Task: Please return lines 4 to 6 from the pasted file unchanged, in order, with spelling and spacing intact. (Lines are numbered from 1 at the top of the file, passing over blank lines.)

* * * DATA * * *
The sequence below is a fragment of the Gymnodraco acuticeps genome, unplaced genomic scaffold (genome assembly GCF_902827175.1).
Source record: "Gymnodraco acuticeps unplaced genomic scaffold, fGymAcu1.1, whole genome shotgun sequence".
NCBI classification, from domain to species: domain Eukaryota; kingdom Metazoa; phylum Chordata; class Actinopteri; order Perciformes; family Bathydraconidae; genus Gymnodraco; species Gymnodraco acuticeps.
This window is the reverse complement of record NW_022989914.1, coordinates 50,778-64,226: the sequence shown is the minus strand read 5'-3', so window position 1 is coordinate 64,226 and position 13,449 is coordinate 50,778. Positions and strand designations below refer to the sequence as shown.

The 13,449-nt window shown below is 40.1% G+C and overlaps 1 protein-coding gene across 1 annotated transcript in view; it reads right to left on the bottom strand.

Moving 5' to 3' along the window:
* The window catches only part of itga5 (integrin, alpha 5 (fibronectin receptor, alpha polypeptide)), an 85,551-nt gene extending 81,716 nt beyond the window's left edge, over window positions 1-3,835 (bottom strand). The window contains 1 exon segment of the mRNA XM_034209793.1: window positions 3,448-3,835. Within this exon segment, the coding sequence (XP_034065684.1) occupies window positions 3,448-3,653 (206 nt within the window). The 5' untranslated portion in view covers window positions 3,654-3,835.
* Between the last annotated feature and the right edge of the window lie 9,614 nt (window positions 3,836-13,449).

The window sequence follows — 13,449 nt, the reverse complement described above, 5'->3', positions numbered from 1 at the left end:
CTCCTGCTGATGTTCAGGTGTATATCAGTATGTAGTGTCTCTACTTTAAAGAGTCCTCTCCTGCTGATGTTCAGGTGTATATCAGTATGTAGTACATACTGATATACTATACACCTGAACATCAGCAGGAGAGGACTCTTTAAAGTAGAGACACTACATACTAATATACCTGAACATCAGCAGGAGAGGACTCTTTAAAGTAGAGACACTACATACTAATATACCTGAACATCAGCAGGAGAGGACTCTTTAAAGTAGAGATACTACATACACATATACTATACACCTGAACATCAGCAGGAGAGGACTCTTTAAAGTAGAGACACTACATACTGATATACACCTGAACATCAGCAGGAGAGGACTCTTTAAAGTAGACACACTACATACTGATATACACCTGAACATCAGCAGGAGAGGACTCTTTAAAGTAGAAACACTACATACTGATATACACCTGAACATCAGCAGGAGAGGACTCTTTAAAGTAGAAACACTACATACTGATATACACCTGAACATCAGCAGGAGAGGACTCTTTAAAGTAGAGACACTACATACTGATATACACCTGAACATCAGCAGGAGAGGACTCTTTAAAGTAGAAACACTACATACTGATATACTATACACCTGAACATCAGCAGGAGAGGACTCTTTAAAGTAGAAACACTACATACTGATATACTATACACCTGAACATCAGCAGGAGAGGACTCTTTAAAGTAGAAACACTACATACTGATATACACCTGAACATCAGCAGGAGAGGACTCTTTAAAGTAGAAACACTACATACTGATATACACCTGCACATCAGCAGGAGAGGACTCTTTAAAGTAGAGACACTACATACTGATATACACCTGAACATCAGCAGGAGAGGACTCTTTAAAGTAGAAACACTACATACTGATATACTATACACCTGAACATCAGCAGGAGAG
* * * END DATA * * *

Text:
This window is the reverse complement of record NW_022989914.1, coordinates 50,778-64,226: the sequence shown is the minus strand read 5'-3', so window position 1 is coordinate 64,226 and position 13,449 is coordinate 50,778. Positions and strand designations below refer to the sequence as shown.

The 13,449-nt window shown below is 40.1% G+C and overlaps 1 protein-coding gene across 1 annotated transcript in view; it reads right to left on the bottom strand.

Moving 5' to 3' along the window: